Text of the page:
There was also a time they had a "live" segment from Washington and Stewart started laughing because it was light out at 11pm. Steven Colbert came up with a good retort for that one, but I forget what it was.

Then there're the occasional time they continually change the background. Like the other night when Colbert was covering the G-8 summit and got moved from Savannah, GA to St. Louis, MO in about 3 seconds during a cut to Stewart. Or the time Steve Correll (sp?) left Bagdad because he didn't realize the scope of our impending invasion, and successive cuts showed him packing up his stuff in a hotel room, in an aiport, on a plane, etc. They have a lot of fun with that thing...

Re:For those that just read the summary (1)

nwbvt (768631) | more than 10 years ago | (#9479365)

Actually it is a show on MTV. MTV/Viacom owns Comedy Central, which you would have known had you read more than just the summary yourself.

And it is nothing like the Daily Show, which (while I have not seen it in a while so my observations are based on past experiences) once in a while tries to do a serious discussion and at least treats their guests with some respect, something I'm not sure I can say about this show.

Re:For those that just read the summary (1)

lysacor (237887) | more than 10 years ago | (#9479408)

There is a major difference between being duped into trying to go onto a show that is going to trash your professional opinion and in some cases discredit your ideas those who barely believe in what you have to say...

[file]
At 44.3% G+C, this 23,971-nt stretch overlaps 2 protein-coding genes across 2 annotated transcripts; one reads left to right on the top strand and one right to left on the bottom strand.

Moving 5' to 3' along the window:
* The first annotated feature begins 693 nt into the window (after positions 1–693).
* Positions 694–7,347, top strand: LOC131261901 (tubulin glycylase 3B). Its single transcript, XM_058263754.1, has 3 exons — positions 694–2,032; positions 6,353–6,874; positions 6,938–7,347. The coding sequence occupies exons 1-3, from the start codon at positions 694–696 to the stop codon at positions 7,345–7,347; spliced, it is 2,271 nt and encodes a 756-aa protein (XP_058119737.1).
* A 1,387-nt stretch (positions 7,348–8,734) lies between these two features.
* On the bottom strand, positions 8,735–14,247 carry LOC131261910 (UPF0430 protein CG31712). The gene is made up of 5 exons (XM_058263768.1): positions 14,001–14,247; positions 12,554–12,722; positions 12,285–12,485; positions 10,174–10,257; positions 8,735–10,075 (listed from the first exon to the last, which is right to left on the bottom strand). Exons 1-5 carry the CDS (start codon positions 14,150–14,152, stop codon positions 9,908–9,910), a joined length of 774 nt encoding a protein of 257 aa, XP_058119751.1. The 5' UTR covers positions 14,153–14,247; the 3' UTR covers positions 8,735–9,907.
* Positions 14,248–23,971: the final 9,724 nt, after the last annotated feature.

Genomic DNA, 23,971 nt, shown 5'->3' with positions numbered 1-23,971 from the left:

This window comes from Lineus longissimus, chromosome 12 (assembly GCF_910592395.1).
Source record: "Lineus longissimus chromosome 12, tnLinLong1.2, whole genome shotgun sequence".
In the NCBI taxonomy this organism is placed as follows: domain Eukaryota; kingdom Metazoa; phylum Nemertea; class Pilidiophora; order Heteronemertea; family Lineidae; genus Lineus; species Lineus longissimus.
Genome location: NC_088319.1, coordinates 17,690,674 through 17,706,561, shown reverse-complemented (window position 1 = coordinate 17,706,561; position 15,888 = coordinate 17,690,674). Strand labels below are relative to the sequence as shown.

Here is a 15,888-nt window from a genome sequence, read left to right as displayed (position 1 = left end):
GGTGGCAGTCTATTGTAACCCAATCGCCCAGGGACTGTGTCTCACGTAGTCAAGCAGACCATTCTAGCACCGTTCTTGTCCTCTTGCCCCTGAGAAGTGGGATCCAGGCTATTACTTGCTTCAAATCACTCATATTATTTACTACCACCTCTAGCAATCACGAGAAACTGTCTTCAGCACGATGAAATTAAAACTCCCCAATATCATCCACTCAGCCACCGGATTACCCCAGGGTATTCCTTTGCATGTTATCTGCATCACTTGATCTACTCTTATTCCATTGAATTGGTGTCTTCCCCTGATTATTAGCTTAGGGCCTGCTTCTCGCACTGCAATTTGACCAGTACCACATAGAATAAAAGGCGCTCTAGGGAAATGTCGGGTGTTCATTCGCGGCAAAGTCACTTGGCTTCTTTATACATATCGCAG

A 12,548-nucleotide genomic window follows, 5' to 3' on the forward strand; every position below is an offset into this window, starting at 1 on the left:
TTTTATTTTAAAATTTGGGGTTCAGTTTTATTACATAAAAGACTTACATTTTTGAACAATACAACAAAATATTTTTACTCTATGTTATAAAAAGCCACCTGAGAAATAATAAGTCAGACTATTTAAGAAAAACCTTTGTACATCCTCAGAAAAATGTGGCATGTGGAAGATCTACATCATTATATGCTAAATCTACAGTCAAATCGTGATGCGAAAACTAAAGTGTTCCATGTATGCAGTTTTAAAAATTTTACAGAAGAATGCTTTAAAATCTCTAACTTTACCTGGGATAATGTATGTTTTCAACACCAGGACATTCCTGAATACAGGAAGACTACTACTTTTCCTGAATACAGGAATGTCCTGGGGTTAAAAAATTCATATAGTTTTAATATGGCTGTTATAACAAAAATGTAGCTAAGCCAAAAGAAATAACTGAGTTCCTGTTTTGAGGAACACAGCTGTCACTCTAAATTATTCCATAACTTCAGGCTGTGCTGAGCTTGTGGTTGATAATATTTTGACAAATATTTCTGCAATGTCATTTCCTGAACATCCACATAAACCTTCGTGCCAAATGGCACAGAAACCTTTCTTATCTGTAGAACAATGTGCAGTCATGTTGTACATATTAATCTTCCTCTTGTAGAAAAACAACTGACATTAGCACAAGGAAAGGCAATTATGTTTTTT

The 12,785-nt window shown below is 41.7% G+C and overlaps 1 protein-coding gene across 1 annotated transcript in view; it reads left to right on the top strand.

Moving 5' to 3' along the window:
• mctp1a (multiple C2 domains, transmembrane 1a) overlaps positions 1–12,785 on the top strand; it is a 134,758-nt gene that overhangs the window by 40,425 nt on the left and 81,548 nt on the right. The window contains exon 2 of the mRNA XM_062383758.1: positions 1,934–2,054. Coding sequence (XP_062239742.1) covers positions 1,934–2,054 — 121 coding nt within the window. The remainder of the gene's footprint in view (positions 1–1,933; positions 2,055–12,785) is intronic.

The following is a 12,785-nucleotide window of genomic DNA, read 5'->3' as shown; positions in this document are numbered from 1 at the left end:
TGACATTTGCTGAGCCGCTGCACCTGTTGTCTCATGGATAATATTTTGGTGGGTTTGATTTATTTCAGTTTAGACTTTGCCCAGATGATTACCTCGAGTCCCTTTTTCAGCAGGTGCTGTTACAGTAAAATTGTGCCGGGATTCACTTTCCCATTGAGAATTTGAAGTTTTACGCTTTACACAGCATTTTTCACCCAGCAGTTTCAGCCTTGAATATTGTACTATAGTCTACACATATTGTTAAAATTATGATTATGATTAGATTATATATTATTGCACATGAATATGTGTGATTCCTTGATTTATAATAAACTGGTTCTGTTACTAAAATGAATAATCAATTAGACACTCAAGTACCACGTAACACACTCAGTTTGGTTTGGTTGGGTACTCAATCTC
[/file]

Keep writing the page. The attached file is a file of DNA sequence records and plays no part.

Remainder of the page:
And actually attending a show that you approve of entering for the mere fact of entertainment, and not education...

Yeah people get a few good laughs out of a few immature and completely asinine media event, but the overall effect from this can totally unfocus the publics view on a professional's personal outlook on a lot of different issues, marking them up to private interests or trying to sway the public opinion with less than realistic or truthful information.

We have plenty of FUD and trash that is distributed everyday (SCO's lawsuit against IBM, Microsoft proclamation that their product has a lesser TCO than using linux... so on and so forth) there is no reason to further put to shame the true professionals who's life work could really be damaged by media idiots who are just looking to make another quick buck.

IMHO these shows should really be reviewed by their media outlets...

I've seen Ads for this show.... (3, Insightful)

josh3736 (745265) | more than 10 years ago | (#9479409)

Since I usually have Comedy Central on in the background (as it is usually quality programming), I have seen a few ads for this new show.

It looks like it is gonna suck. Ass.

Most likely it'll flop after 3 episodes. And good, it looks rediculusly annoying.